Wednesday, 19 December 2012

Skyfall Paintings in the National Gallery - Can You Be Bond and Q?

Since I've been blogging recently about the paintings in Skyfall, and as I was in London over the weekend, I decided to pop into Room 34 of the National Gallery and visit the scene of the Bond art history action.

"Is it possible to sit on the same bench as Daniel Craig and Ben Whishaw and pretend to be Bond and Q?", I wondered.

So on your behalf, I went in to check it out.

(If you haven't read the blogs, here they are, talking about Bond meeting Q In the National Gallery,  the stolen Modigliani painting and the key painting in M's office.)

Here's Bond in the National Gallery in London meeting Q for the first time, in Room 34 which holds iconic British paintings by the likes of Turner, Gainsborough, Stubbs and Constable.

View the scene in a video clip here.

Clearly in the film, the seating arrangements consist of a long black wooden bench.

The first thing I found was that if you go to the real Room 34, there is instead a long leather couch in the centre of the space to sit on, which has a padded back to it.   Here's Room 34.
(Bond and Q would have been sitting at the far end, facing the left hand wall with their backs to the right hand wall.)

However, in the film, this couch has been replaced by a simple bench.  Obviously a couch didn't suit the scene as well.  

Having a bench means that both Bond and Q are clearly framed by each of the paintings behind them without the interference of the back of the couch being in shot.  

It isolates each of them within the frame of a painting, with the subject of the particular painting behind them acting as a shorthand for their characters.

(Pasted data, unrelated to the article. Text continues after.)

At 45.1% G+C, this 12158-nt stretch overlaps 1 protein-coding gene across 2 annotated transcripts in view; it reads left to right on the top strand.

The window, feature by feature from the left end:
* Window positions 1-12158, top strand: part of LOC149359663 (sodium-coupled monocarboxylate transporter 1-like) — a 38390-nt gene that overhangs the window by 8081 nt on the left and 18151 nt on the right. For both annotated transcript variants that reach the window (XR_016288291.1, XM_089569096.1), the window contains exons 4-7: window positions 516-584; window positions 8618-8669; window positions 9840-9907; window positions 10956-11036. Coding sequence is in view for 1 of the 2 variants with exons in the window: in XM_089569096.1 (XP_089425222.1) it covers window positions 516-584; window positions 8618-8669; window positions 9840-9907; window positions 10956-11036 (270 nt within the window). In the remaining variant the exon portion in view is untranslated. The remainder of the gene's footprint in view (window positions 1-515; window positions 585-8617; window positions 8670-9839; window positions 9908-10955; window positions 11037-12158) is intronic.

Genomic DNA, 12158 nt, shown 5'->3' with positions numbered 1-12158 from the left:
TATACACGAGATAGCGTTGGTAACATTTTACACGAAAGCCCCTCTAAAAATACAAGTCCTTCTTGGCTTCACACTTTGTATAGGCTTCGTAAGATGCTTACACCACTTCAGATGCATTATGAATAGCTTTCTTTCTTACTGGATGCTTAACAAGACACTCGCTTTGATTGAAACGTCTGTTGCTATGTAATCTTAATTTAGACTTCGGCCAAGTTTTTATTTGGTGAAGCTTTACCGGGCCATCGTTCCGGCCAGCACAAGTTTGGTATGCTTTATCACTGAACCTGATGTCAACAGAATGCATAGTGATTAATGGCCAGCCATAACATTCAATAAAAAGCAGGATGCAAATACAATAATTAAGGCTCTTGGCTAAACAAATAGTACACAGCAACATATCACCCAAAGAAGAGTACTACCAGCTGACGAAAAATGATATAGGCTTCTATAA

Q is backed by Joseph Wright of Derby's cutting-edge scientific piece Experiment on a Bird in the Air Pump of 1768...

...and Bond is framed by Thomas Gainsborough's The Morning Walk of 1785.  
This is described in the note beside the painting as a marriage piece.  The two figures are dressed in their wedding clothes.  A dog is a traditional attribute for such paintings (as in Van Eyck's The Arnolfini Marriage) and is a symbol of fidelity. Make your own speculations here - Bond as the dog, looking at its mother-figure mistress?  New M and old M? Bond's fidelity to Queen and country?  His marriage to his work?

Additionally,  the shot of the two characters framed within frames in similar poses 
is also a device which links them together, both visually and psychologically  (mirroring being a term in psychology referring to individuals unconsciously copying each other).  Although they don't know each other at that point, it shows - literally - that there is a bond.

Of course, the painting that Bond and Q are actually looking at and contemplating as a metaphor for Bond himself is Turner's The "Fighting Temeraire" Tugged to Her Last Berth to be Broken Up of 1839.

This is in fact a relatively small painting to contemplate from the distance of the bench, it has to be said.